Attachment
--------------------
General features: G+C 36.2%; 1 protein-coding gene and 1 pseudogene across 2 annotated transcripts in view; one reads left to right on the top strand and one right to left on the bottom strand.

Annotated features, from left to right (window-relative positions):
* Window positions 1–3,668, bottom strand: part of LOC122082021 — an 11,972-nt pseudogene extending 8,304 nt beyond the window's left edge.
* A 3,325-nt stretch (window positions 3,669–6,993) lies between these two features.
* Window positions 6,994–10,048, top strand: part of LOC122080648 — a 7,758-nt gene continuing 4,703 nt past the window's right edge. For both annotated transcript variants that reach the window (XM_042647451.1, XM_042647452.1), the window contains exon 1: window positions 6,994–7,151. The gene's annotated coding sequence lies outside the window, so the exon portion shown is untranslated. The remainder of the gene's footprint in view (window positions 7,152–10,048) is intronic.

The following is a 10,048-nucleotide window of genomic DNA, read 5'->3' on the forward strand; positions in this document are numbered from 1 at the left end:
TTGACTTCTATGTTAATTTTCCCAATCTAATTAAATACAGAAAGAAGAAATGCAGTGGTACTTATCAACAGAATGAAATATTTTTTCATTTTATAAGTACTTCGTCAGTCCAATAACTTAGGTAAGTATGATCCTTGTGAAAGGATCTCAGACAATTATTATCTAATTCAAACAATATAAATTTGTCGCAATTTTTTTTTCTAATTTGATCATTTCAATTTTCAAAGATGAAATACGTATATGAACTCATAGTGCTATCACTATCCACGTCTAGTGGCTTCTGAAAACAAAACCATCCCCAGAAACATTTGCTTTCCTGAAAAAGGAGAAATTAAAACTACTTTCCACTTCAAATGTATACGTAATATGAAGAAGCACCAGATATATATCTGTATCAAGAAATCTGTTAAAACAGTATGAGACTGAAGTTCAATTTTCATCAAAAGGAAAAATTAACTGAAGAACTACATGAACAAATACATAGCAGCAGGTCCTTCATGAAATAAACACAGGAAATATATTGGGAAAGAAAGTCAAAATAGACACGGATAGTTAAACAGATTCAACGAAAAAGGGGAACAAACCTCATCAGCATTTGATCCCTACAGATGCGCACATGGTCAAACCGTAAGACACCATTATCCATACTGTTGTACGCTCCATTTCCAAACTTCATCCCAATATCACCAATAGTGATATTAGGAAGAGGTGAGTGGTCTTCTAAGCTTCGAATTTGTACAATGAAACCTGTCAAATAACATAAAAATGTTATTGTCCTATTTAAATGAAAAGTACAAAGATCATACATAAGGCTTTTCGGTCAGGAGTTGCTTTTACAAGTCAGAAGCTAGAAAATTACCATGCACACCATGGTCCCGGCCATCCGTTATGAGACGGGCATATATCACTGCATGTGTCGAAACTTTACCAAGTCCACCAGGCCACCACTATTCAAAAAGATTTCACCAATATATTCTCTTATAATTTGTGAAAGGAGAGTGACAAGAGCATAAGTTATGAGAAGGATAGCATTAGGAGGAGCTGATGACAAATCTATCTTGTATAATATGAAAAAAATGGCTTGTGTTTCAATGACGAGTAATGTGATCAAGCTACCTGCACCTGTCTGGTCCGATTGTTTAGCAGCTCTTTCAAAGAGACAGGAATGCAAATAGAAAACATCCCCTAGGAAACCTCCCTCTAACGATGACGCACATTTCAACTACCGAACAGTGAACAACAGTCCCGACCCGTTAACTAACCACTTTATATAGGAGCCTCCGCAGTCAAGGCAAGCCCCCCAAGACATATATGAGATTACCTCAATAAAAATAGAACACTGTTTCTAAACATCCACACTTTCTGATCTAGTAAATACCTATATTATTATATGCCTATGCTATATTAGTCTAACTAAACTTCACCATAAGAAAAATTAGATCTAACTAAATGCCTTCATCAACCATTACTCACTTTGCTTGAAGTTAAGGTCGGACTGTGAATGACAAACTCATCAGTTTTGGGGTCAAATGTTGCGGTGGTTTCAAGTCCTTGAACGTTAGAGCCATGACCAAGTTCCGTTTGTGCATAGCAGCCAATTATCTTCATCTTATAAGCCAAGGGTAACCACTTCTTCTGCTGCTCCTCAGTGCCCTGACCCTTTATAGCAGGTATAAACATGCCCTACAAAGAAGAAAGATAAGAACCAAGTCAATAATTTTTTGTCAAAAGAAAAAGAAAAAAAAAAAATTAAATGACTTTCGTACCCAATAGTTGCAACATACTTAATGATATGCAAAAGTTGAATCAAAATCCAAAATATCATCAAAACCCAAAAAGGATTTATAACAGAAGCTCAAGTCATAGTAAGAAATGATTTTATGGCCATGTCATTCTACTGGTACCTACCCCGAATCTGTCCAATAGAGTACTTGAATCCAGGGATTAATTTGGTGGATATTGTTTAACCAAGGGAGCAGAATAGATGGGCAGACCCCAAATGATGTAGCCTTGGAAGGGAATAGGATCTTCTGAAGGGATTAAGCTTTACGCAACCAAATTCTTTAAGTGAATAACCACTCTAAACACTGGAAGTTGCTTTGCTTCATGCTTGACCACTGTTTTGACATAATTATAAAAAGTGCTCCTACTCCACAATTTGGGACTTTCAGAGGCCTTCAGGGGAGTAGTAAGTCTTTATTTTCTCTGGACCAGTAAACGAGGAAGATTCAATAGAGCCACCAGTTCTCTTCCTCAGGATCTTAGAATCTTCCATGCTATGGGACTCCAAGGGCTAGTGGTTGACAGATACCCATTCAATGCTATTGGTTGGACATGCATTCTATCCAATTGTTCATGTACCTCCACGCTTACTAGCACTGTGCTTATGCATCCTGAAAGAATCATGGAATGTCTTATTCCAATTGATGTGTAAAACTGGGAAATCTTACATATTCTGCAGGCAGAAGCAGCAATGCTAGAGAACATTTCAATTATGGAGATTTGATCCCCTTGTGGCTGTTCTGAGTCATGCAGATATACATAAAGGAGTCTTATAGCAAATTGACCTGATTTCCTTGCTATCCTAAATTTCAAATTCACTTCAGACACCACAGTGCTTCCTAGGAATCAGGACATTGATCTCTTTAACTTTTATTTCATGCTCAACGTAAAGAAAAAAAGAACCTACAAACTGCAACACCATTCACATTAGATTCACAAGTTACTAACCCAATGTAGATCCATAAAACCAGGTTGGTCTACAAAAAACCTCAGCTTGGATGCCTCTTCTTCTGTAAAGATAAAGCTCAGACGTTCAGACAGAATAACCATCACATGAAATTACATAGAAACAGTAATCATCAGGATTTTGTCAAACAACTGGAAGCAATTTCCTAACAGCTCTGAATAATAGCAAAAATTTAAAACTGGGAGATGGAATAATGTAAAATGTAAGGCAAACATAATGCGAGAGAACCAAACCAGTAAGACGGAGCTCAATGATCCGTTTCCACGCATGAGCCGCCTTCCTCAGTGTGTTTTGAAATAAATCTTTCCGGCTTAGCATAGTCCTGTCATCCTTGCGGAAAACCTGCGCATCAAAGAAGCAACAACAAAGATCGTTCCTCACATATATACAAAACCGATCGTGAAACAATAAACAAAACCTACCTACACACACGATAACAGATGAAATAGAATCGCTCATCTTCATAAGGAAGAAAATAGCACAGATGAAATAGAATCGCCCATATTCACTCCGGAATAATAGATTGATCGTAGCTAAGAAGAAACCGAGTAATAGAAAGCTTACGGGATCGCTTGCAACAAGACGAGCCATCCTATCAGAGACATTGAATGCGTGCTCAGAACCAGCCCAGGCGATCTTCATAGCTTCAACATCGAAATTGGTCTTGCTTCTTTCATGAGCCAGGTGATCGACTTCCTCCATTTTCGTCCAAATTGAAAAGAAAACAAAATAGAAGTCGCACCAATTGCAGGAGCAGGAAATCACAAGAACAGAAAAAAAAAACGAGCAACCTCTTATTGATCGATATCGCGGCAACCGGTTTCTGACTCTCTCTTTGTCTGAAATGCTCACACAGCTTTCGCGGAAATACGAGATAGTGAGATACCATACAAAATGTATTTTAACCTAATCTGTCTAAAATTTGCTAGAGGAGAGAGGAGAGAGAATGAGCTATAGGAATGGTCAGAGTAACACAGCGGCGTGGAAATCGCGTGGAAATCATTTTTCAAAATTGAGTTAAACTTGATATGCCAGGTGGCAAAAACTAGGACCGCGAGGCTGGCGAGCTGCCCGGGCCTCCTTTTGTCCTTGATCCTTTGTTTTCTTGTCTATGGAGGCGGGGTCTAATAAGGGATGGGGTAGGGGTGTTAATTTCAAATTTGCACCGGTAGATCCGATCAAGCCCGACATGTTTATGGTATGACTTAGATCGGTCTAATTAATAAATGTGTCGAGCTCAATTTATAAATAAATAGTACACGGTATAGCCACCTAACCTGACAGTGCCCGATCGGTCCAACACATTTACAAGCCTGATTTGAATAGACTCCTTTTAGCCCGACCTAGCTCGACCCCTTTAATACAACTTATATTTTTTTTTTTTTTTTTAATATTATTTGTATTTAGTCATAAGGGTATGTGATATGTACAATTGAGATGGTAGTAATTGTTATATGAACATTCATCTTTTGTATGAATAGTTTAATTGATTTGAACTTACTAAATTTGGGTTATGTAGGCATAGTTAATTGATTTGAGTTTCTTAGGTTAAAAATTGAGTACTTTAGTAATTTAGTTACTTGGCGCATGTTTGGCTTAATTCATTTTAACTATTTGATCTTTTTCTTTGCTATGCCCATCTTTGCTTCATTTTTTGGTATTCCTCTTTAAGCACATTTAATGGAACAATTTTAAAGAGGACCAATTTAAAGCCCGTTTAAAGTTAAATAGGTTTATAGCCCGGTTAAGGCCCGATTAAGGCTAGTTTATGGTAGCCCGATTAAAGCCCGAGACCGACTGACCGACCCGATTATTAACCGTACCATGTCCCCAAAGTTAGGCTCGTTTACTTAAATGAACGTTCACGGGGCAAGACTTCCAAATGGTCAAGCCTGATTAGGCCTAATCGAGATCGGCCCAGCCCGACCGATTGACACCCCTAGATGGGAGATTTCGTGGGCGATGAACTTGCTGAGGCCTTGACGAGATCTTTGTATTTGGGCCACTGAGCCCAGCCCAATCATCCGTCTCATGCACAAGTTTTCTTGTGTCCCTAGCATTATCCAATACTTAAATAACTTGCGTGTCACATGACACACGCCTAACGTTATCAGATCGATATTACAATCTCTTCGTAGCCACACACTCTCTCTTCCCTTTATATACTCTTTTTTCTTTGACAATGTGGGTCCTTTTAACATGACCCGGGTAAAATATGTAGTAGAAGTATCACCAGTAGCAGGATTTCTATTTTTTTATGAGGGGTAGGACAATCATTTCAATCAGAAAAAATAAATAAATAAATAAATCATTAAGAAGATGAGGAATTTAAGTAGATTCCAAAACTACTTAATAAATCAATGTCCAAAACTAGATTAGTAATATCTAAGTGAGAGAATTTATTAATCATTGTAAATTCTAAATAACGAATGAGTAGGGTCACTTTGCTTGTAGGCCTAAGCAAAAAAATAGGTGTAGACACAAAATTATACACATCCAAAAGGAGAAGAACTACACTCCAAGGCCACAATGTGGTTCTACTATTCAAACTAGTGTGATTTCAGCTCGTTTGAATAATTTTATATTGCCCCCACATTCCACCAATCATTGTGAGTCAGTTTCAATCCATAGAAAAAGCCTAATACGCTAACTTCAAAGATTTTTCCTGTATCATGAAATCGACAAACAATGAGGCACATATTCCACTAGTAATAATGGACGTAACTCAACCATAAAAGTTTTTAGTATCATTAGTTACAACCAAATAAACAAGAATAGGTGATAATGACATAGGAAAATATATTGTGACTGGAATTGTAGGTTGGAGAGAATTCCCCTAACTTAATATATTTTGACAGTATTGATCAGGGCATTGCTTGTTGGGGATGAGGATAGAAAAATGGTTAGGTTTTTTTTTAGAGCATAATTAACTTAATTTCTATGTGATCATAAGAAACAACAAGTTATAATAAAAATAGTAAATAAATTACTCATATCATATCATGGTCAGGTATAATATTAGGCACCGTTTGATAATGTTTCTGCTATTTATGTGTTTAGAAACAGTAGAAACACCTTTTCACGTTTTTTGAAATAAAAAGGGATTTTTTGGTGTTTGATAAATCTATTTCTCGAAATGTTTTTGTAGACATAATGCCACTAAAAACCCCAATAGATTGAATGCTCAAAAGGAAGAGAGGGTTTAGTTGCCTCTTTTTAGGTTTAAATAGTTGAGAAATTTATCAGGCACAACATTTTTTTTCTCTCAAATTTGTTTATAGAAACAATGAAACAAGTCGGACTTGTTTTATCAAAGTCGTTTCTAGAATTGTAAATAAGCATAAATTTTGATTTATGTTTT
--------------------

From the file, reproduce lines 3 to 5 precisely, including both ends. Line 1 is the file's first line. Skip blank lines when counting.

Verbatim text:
* Window positions 1–3,668, bottom strand: part of LOC122082021 — an 11,972-nt pseudogene extending 8,304 nt beyond the window's left edge.
* A 3,325-nt stretch (window positions 3,669–6,993) lies between these two features.
* Window positions 6,994–10,048, top strand: part of LOC122080648 — a 7,758-nt gene continuing 4,703 nt past the window's right edge. For both annotated transcript variants that reach the window (XM_042647451.1, XM_042647452.1), the window contains exon 1: window positions 6,994–7,151. The gene's annotated coding sequence lies outside the window, so the exon portion shown is untranslated. The remainder of the gene's footprint in view (window positions 7,152–10,048) is intronic.